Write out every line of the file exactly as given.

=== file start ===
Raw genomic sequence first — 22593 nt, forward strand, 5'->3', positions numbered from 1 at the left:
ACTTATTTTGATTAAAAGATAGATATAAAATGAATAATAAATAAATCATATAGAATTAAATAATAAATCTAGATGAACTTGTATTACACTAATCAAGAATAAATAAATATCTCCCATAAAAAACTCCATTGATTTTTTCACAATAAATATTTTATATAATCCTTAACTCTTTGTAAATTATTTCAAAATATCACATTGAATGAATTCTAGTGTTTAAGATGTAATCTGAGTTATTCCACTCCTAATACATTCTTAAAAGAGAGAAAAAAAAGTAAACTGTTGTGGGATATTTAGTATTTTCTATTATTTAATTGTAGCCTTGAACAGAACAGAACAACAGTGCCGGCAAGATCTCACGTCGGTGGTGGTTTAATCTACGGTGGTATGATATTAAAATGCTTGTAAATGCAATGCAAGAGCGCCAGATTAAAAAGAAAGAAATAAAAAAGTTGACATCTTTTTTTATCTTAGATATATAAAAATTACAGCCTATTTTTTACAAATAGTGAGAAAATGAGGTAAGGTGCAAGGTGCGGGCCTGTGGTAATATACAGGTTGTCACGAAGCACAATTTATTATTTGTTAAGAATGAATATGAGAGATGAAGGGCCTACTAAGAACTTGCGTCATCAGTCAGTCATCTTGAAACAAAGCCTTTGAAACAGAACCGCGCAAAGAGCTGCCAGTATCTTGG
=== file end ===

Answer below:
Raw genomic sequence first — 22593 nt, forward strand, 5'->3', positions numbered from 1 at the left:
ACTTATTTTGATTAAAAGATAGATATAAAATGAATAATAAATAAATCATATAGAATTAAATAATAAATCTAGATGAACTTGTATTACACTAATCAAGAATAAATAAATATCTCCCATAAAAAACTCCATTGATTTTTTCACAATAAATATTTTATATAATCCTTAACTCTTTGTAAATTATTTCAAAATATCACATTGAATGAATTCTAGTGTTTAAGATGTAATCTGAGTTATTCCACTCCTAATACATTCTTAAAAGAGAGAAAAAAAAGTAAACTGTTGTGGGATATTTAGTATTTTCTATTATTTAATTGTAGCCTTGAACAGAACAGAACAACAGTGCCGGCAAGATCTCACGTCGGTGGTGGTTTAATCTACGGTGGTATGATATTAAAATGCTTGTAAATGCAATGCAAGAGCGCCAGATTAAAAAGAAAGAAATAAAAAAGTTGACATCTTTTTTTATCTTAGATATATAAAAATTACAGCCTATTTTTTACAAATAGTGAGAAAATGAGGTAAGGTGCAAGGTGCGGGCCTGTGGTAATATACAGGTTGTCACGAAGCACAATTTATTATTTGTTAAGAATGAATATGAGAGATGAAGGGCCTACTAAGAACTTGCGTCATCAGTCAGTCATCTTGAAACAAAGCCTTTGAAACAGAACCGCGCAAAGAGCTGCCAGTATCTTGG